SHAKOPEE, Minn. (FOX 9) - All the recent snowfall in Minnesota lends itself perfectly to a competition you may not know even existed: Horse Skijoring.
Skijoring involves skiers and snowboarders hanging onto a rope, lining up behind a horse and working as a team down the course grabbing rings, going over jumps and trying to make it to the finish line.
Thousands of people from around the country descended on Canterbury Park in Shakopee to take in the action Saturday.
In Skijoring, the traditions of Scandanavia meet Minnesota as the seemingly tranquil life of the country is married ever so perfectly to the adrenaline-driven culture of skiing.
“It’s totally two different worlds,” said Mike Fries, a Skijoring veteran. “You’ve got the hardcore cowboy world and the hardcore skier world. And when they come together, it’s an awesome camaraderie.”
Some people like Fries have been Skijoring for nearly two decades.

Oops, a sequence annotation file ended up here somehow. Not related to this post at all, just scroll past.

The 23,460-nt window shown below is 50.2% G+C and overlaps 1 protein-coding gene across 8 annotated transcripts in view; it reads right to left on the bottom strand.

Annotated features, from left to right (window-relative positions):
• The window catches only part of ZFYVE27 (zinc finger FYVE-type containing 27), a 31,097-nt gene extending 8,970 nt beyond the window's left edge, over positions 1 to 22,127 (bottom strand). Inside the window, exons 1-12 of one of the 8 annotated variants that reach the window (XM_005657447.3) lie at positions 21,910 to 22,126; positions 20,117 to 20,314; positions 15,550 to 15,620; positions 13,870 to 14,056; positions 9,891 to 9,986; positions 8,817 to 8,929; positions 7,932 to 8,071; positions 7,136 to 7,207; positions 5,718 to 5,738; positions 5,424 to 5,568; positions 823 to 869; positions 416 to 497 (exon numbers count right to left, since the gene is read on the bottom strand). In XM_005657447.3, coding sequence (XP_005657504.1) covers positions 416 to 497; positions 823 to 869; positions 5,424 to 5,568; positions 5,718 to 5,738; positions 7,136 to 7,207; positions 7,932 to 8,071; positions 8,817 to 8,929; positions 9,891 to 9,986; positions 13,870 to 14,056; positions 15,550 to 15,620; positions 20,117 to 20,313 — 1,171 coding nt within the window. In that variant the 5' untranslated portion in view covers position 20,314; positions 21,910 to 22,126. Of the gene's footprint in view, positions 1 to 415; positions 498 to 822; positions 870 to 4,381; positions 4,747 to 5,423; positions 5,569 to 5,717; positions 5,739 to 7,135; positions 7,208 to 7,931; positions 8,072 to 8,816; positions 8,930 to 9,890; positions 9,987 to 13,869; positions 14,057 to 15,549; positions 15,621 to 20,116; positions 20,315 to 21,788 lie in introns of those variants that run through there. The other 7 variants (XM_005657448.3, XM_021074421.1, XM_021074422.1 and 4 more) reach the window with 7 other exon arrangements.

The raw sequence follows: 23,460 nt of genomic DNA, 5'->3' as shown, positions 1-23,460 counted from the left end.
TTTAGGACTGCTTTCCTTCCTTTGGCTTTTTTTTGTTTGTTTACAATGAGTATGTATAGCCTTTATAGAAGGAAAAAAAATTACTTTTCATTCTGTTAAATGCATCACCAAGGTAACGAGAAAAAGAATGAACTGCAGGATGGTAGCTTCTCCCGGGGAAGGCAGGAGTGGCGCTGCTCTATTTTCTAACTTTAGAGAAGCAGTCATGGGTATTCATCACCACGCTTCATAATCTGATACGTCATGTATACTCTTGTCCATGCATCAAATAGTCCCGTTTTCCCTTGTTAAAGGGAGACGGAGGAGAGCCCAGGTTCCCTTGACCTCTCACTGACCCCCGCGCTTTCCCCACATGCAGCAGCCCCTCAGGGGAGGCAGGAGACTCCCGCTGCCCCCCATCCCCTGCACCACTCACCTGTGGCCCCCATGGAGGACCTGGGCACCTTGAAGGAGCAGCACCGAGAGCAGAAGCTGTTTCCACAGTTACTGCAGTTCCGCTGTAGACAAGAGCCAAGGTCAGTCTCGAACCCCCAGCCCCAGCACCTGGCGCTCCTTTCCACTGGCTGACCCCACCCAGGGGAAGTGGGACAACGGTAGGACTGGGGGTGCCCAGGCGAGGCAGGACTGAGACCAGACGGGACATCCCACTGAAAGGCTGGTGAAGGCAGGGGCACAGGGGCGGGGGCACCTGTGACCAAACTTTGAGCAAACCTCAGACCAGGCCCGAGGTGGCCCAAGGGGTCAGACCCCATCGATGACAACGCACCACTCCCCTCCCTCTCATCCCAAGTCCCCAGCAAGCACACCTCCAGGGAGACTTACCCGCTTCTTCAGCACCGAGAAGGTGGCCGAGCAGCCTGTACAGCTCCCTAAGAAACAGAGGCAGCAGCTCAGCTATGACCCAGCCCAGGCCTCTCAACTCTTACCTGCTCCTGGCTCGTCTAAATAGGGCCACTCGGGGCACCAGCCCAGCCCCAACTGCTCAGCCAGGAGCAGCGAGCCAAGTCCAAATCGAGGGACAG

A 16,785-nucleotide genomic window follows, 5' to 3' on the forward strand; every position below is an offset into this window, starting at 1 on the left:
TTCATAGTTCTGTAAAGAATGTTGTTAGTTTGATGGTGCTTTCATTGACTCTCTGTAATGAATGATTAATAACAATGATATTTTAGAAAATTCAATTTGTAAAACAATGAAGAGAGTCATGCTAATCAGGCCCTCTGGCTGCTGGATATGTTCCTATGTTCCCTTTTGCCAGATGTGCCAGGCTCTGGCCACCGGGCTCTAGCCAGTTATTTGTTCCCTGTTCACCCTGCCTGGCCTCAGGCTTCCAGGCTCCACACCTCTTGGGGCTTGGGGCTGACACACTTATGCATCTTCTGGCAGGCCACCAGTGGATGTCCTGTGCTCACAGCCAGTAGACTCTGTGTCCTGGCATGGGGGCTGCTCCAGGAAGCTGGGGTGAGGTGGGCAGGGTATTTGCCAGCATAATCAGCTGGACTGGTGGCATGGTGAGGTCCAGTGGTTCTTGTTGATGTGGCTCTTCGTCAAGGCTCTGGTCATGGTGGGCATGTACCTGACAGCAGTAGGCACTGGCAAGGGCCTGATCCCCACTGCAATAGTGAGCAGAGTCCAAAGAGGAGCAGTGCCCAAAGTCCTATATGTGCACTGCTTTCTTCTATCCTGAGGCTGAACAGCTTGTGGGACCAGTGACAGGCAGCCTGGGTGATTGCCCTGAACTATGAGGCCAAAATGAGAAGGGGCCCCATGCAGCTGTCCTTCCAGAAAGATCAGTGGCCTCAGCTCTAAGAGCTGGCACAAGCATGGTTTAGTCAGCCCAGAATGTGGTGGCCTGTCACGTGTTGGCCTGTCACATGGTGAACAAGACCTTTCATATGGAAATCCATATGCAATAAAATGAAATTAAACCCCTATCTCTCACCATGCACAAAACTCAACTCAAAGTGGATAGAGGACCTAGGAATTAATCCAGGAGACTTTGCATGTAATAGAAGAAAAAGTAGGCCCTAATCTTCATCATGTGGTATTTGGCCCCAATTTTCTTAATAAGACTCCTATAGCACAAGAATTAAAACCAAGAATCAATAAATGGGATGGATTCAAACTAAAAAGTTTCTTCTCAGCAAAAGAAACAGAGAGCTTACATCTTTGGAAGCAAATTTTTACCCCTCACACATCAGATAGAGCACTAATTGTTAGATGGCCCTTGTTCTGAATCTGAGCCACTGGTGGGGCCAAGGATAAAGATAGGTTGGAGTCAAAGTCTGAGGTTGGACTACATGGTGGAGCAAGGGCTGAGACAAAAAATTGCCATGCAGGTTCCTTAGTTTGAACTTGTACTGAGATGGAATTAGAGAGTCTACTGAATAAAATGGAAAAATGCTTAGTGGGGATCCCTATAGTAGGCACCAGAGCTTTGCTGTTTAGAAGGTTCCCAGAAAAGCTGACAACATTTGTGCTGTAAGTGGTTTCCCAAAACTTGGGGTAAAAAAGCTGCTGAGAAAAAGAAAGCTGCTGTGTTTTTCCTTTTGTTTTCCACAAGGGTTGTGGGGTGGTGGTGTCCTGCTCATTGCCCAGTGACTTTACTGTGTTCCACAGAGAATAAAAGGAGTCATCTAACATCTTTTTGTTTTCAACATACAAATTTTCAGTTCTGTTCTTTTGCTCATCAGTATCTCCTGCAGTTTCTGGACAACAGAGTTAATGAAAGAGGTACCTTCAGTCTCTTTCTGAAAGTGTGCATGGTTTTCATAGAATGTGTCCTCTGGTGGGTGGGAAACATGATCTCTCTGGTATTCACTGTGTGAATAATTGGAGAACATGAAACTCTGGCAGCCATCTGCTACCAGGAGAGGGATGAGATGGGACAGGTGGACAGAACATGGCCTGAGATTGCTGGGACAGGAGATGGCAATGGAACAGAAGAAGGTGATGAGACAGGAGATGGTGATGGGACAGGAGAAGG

“Every time that horse starts rearing, your heart starts pumping and that thing takes off,” Fries said. “And you better be hanging on or you’re going to be on the ground.”
While difficult, the sport is not just for the experienced.
“She likes horses and I like adrenaline,” said Mykayla Docktor, a Skijoring novice.
Docktor and Sierra Doble have been Skijoring for about two months after they just heard about the sport.
“We’ve been cooped up all winter,” Doble said. “They don’t like to be cooped up and neither do we, so it just gave us something to do.”
Though both grew up around horses, neither one spent any time on skis until now.
“Well, the first time we tried to go behind a horse was on a snowboard and the next day, I couldn’t get up, so we tried skis,” Docktor said. “The skis worked a lot better.”
Just two months later, Mikayla and Sierra joined hundreds of others gathered at Canterbury Park to blend the cowboy culture and ski culture every so perfectly.
Saturday, competitors participated in novice, youth, open and freestyle categories.
If you missed Saturday’s action, you can find another competition next weekend in Rice Lake, Wisconsin.